Illusions and Twisted Truths: Urbano Project’s New Exhibit “ENIGMA: Reactions to Racism”

ENIGMA: Reactions to Racism, is Urbano Project's new exhibit. The multimedia work explores Black Millenials experience with racism. ENIGMA is on view at Urbano in Jamaica Plain until May. 3, 2019. (Photo by María Sánchez/BU News Service)

By M.F. Sánchez
BU News Service

BOSTON — Swatches of bright neon yellow paper, brown burlap fabric, and textured paintings adorn the gray walls of the Urbano Project gallery. The faces of young black people jump out from wooden canvases mounted on the wall, each of them frozen mid-gesture.

The brainchild of Haitian-American artist Chanel Thervil, “ENIGMA: Reactions to Racism,” explores racial prejudice from the perspective of black millennials living in Boston. The exhibit asks the viewer to examine the role they play in racism and is presented by Urbano Project.

The Urbano Project gallery, which is located in Jamaica Plain, is a non-profit art space promoting artists in residence and youth program projects. The gallery features an annual curatorial theme; this year’s theme is resilience and sustainability.

The exhibit embodies what young people of color go through but are often not allowed to feel. For Thervil, conversations around racism tend to be centered around white reactions. “Experiences of racism are layered for everyone, and people of color don’t get to talk about what those layers look like,” she said.

“Enigma” presents these complex conversations through portraits and interviews with each subject. Altogether, seven paintings make up the exhibit; the cutout wooden canvases depict the subjects as they looked when retelling their experiences with racism.

The work is wholly interactive and tactile. Black paint is laid thickly on the canvases to mimic curls and locs; fabric is used in the place of head wraps; neon and black cutouts frame the portraits. What is happening around the picture is just as important as what is happening within it.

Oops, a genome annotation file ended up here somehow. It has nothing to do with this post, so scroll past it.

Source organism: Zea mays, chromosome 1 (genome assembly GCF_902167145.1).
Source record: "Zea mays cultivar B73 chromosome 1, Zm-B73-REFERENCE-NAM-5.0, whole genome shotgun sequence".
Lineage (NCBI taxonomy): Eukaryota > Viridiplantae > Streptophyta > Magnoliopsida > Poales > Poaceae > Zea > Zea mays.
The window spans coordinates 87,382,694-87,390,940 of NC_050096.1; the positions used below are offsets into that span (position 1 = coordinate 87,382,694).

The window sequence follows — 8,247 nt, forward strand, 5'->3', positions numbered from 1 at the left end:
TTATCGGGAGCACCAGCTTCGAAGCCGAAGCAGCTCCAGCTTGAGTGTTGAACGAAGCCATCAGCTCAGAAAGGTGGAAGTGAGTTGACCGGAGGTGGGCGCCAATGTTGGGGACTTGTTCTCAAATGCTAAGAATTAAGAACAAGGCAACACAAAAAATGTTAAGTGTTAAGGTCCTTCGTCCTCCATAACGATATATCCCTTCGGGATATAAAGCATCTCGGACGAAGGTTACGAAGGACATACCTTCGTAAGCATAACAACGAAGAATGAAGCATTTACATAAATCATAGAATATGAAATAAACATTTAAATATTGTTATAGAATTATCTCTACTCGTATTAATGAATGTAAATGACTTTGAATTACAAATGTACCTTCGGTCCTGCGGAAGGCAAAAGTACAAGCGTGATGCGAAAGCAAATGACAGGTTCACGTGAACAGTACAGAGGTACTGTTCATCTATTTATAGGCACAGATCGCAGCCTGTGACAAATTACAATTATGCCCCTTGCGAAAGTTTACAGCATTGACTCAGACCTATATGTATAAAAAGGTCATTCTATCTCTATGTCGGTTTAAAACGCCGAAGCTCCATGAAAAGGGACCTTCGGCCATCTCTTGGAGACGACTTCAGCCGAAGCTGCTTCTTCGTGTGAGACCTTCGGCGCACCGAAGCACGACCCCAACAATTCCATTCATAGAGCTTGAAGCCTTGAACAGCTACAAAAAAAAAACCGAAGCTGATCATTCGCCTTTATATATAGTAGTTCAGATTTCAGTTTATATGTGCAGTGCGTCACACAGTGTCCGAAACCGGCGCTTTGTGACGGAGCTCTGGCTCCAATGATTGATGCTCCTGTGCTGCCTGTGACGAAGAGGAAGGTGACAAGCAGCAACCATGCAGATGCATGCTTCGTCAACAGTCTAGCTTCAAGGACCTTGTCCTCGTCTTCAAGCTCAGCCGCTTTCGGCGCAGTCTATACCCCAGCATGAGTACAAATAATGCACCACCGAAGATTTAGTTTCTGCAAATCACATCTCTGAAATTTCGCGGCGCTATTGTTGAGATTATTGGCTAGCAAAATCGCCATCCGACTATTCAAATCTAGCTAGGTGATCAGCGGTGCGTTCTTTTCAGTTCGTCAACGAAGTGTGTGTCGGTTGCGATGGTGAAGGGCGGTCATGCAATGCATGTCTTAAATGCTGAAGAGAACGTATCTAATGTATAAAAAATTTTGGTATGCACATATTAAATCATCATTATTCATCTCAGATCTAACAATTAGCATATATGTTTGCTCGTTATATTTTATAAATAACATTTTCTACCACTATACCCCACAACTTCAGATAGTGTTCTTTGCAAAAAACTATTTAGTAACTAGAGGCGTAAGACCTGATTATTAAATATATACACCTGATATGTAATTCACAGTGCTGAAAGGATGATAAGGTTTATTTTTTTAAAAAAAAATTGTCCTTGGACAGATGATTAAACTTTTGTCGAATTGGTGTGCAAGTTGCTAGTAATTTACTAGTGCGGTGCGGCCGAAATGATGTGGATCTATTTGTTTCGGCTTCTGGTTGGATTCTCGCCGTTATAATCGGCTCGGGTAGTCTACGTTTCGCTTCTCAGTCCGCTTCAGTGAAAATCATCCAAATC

Headphones hang on a nail next to five of the portraits, and a small blurb of text prompts the viewer to listen to the subject’s story by pressing on a designated part of it.

Thervil asks three questions of her subjects: first, if racism were an object what would it be? Second, what confuses them about racism? Finally, they are asked to talk about a personal experience with racism.

The interactive quality of the work is perhaps what makes it relatable to viewers. Cindy Yeung, an exhibit attendee from Boston, identified with one of the narratives.

“My favorite piece [is “Gia”],” she said. “I found her story relatable to me. It was somewhere along the lines of a Caucasian and male coworker selectively asking the narrator who is she and where she is from. When the narrator described her culture, the coworker was directing her answer to what he wanted to hear.”

Much of what Thervil is exploring is personal. “Enigma” is the culmination of artistic experimentation and the visual manifestation of her reflections and observations around racism.

Thervil pairs the multimedia work with resources for the viewer. According to her, conversations around racism are not meant to end at the gallery. Instead, attendees are urged to take it upon themselves to make use of the resources made available to them via the Dismantling Racism Works website.

Of the seven portraits, the one that resonates most with exhibit-goers is “Destiny.” The portrait depicts a woman looking to the side in mid-thought, wearing a blue headscarf and white t-shirt.

“If racism were tangible, it’d be a fun-house mirror,” she says, “because racism distorts our perceptions of ourselves and thrives on illusions and twisted truths.”

“ENIGMA: Reactions to Racism” is now on view at the Urbano Project gallery in Jamaica Plain through May. 3, 2019.

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